Missing Joseph (An Inspector Lynley Mystery) Review

By Sidney Williams

Missing Joseph is one of the Inspector Lynley Mysteries which was turned into an episode of the TV series. In the small screen format, the story was compressed enough that the branching paths and multiple perspectives were quite hard to follow, but in Elizabeth George’s 592 page novel, it all made sense and the paths didn’t get confused. However, with all this extra space, there were some…interesting inclusions. I’ll talk about them in the next section “trigger warnings” because I feel like anyone thinking of reading this book should be made aware of the parts which make it impossible for me to recommend Missing Joseph to a general audience. After covering that, I’ll give a spoiler free story overview, followed by a full spoiler ending review if you’re coming to this article after reading the book, or you’re just one of those people who like to know the endings of things, finally, I’ll close with an in depth verdict, and a summary of how I felt about the book overall. Hopefully, all that information will prove useful in determining if you would like to read Missing Joseph.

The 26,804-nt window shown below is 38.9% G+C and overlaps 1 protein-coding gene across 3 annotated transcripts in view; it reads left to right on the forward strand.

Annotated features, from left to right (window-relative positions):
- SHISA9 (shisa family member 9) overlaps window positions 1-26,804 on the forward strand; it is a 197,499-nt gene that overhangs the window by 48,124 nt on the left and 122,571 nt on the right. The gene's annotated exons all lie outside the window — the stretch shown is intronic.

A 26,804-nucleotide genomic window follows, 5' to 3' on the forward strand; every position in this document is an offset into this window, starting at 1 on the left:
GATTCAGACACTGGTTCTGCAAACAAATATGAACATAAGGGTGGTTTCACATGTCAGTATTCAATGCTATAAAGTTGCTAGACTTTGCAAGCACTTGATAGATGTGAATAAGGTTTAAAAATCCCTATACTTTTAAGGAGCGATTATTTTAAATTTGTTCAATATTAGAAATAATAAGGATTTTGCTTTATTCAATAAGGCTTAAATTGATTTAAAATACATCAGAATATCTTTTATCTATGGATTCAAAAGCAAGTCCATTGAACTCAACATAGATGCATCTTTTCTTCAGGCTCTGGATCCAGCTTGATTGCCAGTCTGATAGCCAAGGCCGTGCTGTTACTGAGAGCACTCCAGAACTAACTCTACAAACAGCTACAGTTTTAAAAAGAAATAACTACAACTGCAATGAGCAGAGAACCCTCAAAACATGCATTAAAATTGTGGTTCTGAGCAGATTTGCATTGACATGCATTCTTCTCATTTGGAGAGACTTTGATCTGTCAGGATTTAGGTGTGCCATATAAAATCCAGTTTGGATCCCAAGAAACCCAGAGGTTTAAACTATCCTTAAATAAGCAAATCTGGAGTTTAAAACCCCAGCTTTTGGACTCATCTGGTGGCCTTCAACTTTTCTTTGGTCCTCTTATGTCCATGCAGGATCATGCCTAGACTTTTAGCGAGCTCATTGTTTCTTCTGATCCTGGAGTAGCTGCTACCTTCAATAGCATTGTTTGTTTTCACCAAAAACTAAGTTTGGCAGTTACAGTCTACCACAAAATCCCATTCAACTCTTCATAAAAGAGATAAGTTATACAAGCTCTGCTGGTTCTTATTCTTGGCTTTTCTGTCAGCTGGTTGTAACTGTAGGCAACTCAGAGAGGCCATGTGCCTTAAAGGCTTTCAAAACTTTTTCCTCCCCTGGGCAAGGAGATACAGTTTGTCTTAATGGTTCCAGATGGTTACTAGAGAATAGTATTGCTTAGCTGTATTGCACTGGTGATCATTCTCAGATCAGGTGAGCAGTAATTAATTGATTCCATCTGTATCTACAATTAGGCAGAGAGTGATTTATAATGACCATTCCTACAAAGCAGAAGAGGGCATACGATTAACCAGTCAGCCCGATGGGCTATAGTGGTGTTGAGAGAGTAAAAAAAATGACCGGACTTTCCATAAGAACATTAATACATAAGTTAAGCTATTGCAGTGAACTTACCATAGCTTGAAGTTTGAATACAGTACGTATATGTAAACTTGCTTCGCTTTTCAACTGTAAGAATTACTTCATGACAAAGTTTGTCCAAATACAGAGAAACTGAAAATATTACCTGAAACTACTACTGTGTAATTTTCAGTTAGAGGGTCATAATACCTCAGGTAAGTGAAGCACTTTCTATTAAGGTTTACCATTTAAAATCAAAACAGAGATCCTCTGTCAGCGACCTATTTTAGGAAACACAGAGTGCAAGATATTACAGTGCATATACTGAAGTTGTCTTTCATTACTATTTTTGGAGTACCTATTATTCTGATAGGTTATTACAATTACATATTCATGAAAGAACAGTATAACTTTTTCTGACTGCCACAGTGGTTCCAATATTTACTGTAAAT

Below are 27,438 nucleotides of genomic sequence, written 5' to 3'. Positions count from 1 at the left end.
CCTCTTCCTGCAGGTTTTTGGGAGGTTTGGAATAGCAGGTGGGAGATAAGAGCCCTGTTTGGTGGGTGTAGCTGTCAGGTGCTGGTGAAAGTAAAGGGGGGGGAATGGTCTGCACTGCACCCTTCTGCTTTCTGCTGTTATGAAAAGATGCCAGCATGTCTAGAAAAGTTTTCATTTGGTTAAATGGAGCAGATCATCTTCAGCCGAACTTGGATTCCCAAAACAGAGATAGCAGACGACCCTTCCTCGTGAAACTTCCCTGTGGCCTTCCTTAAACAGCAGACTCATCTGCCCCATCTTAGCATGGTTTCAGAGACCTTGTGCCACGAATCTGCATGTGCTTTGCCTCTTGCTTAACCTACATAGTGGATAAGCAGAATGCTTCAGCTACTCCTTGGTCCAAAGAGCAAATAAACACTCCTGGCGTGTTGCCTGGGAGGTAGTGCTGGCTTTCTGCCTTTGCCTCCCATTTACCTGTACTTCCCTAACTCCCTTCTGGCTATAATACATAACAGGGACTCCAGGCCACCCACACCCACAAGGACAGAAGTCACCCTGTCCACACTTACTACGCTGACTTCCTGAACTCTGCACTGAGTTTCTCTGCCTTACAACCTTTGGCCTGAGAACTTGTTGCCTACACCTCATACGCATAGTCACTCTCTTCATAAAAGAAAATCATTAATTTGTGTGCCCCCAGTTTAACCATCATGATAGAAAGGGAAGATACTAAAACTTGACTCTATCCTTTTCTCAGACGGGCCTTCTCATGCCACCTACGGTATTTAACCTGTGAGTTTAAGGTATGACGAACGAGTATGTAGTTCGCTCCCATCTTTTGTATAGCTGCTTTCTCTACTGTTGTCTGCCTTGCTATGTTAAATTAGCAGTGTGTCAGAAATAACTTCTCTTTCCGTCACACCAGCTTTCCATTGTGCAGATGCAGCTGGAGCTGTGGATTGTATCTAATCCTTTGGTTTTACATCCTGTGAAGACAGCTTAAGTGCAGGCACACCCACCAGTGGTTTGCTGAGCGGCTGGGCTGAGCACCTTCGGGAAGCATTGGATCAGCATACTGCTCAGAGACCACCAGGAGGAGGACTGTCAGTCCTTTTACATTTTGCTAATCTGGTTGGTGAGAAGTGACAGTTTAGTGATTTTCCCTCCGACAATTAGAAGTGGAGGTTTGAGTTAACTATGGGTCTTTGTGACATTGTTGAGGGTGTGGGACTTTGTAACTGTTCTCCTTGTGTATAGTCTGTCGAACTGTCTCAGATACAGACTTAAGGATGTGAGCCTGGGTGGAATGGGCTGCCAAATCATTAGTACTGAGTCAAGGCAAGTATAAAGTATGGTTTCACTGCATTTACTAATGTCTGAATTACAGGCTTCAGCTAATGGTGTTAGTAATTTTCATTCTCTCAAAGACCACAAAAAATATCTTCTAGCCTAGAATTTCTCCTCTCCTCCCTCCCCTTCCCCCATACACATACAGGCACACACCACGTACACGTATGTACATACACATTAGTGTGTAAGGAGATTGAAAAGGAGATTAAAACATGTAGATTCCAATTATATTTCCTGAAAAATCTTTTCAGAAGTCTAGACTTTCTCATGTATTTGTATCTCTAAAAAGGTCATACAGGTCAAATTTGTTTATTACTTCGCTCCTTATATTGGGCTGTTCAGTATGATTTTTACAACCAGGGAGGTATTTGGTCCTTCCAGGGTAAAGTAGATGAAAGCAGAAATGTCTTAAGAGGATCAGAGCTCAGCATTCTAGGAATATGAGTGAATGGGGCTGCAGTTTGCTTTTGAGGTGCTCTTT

Trigger Warnings

Before going any further, I would be remiss to not include a trigger warning. George tries to cover every main character in intimate detail. This being the case, inevitably leads to some upsetting scenes, including a 13 year old girl exploring with her 15 year old boyfriend, and a graphic rape scene inflicted upon one of the adult female characters from the male’s perspective. It’s often awkward, and intense, but I truly believe that including these moments (especially those with Maggie, the 13 year old girl) built a fully fleshed out and believable character going through puberty, though I would have preferred the scenes be absent, and the character building effect could have been accomplished in a much more tasteful way. Additionally, the titular Inspector Lynley is nowhere near perfect, he is still a work in progress and has not yet completely realized that he is quite chauvinistic, and the way he views his wife is honestly pretty upsetting, saying that he wants to possess her—among other things. It really left a bad taste in my mouth. However, Lynley is really not the primary focus of the story, and so it becomes very easy to just focus on Lynley the detective, and not Lynley the misguided and misogynistic husband. All and all, there are quite a few caveats that I have to mention, meaning that this book cannot be recommended to a general, or even an audience that’s going in blind. These problems did make it difficult to get through at times, but I think that some of the inclusions were narratively valuable, and the overall quality of the rest of the novel makes up for the parts that don’t add to the narrative. So, if you think that you can make it through everything I’ve talked about, let’s discuss the story.

Story Overview (No Spoilers)